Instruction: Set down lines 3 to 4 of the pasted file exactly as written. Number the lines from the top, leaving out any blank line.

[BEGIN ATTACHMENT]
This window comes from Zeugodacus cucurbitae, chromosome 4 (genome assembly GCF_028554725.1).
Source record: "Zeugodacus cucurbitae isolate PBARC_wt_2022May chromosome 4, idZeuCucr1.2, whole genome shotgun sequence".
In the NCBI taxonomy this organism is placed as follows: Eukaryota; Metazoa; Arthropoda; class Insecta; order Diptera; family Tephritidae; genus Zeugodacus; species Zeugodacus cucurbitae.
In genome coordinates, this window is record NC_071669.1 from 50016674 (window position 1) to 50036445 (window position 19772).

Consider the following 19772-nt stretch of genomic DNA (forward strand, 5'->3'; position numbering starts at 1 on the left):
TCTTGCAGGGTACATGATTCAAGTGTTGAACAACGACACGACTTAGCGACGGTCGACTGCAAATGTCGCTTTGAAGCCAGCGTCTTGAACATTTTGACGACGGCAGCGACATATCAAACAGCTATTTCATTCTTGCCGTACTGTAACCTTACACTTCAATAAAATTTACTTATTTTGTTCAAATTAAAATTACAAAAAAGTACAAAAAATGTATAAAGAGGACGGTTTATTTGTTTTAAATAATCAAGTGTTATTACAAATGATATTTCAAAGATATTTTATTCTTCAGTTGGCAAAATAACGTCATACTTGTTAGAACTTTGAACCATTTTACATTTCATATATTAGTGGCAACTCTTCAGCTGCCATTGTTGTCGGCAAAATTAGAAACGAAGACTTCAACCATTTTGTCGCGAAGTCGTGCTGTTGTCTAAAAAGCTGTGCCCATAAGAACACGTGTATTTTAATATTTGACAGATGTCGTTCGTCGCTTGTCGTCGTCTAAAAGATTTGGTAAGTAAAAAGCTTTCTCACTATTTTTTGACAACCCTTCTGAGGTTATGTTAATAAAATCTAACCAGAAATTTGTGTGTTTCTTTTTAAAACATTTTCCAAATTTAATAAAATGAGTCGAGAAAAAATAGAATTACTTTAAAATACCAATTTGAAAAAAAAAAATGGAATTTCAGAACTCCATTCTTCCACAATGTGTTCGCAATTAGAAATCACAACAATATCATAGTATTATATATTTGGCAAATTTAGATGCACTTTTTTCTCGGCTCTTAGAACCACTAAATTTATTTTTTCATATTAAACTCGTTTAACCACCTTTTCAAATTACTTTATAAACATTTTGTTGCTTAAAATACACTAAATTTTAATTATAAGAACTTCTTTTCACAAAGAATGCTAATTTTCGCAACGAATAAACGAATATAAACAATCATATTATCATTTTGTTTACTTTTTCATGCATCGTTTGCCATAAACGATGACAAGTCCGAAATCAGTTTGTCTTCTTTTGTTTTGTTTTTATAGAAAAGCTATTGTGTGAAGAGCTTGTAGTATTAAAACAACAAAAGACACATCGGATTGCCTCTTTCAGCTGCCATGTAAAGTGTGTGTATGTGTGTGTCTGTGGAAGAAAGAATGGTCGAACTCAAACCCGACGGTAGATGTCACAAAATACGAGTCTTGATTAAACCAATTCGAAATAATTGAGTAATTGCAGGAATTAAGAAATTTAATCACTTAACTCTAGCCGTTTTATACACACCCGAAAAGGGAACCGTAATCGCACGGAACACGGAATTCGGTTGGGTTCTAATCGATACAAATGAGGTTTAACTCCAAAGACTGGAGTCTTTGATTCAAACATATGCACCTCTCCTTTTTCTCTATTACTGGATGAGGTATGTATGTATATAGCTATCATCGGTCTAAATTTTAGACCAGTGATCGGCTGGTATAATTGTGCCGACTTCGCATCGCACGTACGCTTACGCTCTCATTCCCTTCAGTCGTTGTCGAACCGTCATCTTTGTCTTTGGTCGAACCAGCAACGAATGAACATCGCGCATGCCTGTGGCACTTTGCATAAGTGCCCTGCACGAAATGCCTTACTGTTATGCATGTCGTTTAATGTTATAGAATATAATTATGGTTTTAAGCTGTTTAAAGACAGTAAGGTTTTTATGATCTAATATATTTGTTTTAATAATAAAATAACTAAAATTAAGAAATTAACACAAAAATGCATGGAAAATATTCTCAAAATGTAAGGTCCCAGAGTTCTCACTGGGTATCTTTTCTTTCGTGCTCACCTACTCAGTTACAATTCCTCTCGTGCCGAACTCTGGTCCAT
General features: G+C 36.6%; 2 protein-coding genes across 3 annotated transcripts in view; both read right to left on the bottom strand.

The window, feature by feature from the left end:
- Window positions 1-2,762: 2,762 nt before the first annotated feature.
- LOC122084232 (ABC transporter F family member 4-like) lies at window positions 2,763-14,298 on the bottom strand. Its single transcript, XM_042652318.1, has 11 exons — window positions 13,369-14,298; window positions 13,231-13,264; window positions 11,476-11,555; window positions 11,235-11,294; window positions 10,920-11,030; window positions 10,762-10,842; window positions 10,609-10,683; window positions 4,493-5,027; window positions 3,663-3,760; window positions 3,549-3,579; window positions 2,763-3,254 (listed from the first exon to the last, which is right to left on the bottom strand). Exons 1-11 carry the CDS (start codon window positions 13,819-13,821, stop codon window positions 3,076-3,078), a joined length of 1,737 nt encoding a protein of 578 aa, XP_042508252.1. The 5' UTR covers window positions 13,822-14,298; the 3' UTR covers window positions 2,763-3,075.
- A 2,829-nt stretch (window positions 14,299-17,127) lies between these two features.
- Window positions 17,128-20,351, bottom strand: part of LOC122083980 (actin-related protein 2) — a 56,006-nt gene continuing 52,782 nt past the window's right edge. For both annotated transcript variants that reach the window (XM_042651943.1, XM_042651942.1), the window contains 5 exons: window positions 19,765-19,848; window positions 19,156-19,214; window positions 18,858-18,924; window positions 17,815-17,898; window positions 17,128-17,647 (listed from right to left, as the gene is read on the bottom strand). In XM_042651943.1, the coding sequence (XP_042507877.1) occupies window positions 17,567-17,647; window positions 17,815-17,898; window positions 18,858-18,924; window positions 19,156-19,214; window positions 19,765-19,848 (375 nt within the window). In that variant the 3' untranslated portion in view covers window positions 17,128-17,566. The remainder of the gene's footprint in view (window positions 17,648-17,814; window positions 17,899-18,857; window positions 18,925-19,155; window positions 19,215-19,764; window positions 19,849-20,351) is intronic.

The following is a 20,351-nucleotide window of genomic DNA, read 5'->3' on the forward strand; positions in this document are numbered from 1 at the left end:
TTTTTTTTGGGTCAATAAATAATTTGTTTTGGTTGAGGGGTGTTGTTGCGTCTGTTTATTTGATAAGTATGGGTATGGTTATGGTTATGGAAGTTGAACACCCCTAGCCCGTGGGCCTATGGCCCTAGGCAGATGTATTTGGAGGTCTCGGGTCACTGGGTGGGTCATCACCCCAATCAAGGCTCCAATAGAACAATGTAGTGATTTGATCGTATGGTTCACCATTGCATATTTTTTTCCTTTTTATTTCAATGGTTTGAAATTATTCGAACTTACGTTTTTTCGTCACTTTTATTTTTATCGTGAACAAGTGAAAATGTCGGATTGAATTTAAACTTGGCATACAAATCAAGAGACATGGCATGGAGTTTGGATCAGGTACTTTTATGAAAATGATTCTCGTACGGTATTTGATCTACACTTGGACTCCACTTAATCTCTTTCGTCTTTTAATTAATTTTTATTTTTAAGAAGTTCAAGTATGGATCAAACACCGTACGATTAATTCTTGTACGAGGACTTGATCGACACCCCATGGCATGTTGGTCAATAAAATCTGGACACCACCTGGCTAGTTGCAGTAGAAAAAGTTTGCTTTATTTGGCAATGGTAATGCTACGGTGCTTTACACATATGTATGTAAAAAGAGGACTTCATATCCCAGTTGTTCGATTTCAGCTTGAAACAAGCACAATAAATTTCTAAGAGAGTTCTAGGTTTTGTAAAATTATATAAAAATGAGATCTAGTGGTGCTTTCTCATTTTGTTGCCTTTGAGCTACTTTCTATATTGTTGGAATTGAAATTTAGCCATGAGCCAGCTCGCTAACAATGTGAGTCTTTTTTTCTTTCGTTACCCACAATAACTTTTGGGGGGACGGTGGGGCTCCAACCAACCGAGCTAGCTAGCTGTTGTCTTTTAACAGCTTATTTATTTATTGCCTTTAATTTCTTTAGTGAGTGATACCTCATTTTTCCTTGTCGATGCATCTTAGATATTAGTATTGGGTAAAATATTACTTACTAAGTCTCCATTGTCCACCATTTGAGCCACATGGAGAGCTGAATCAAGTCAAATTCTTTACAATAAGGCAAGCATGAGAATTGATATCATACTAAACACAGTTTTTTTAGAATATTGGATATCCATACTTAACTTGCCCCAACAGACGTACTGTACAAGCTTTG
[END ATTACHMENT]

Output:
In the NCBI taxonomy this organism is placed as follows: Eukaryota; Metazoa; Arthropoda; class Insecta; order Diptera; family Tephritidae; genus Zeugodacus; species Zeugodacus cucurbitae.
In genome coordinates, this window is record NC_071669.1 from 50016674 (window position 1) to 50036445 (window position 19772).